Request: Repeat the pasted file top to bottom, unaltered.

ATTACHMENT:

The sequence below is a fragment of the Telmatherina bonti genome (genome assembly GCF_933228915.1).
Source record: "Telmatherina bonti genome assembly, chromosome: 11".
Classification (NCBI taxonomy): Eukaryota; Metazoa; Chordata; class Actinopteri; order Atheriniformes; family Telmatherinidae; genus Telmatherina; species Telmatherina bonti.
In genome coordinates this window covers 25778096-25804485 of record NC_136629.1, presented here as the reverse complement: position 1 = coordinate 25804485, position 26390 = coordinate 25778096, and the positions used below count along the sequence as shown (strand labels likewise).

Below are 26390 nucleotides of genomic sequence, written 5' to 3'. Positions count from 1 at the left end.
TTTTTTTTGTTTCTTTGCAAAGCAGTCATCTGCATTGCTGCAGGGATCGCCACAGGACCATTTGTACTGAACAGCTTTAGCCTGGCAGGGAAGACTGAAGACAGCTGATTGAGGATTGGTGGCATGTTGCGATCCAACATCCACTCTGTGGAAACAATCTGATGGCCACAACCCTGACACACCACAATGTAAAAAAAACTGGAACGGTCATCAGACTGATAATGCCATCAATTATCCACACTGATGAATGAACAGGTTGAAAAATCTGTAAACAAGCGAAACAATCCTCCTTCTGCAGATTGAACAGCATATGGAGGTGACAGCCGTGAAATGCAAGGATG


The sequence below is a fragment of the Telmatherina bonti genome (genome assembly GCF_933228915.1).
Source record: "Telmatherina bonti genome assembly, chromosome: 11".
Classification (NCBI taxonomy): Eukaryota; Metazoa; Chordata; class Actinopteri; order Atheriniformes; family Telmatherinidae; genus Telmatherina; species Telmatherina bonti.
In genome coordinates this window covers 25778096-25804485 of record NC_136629.1, presented here as the reverse complement: position 1 = coordinate 25804485, position 26390 = coordinate 25778096, and the positions used below count along the sequence as shown (strand labels likewise).

Below are 26390 nucleotides of genomic sequence, written 5' to 3'. Positions count from 1 at the left end.
TTTTTTTTGTTTCTTTGCAAAGCAGTCATCTGCATTGCTGCAGGGATCGCCACAGGACCATTTGTACTGAACAGCTTTAGCCTGGCAGGGAAGACTGAAGACAGCTGATTGAGGATTGGTGGCATGTTGCGATCCAACATCCACTCTGTGGAAACAATCTGATGGCCACAACCCTGACACACCACAATGTAAAAAAAACTGGAACGGTCATCAGACTGATAATGCCATCAATTATCCACACTGATGAATGAACAGGTTGAAAAATCTGTAAACAAGCGAAACAATCCTCCTTCTGCAGATTGAACAGCATATGGAGGTGACAGCCGTGAAATGCAAGGATG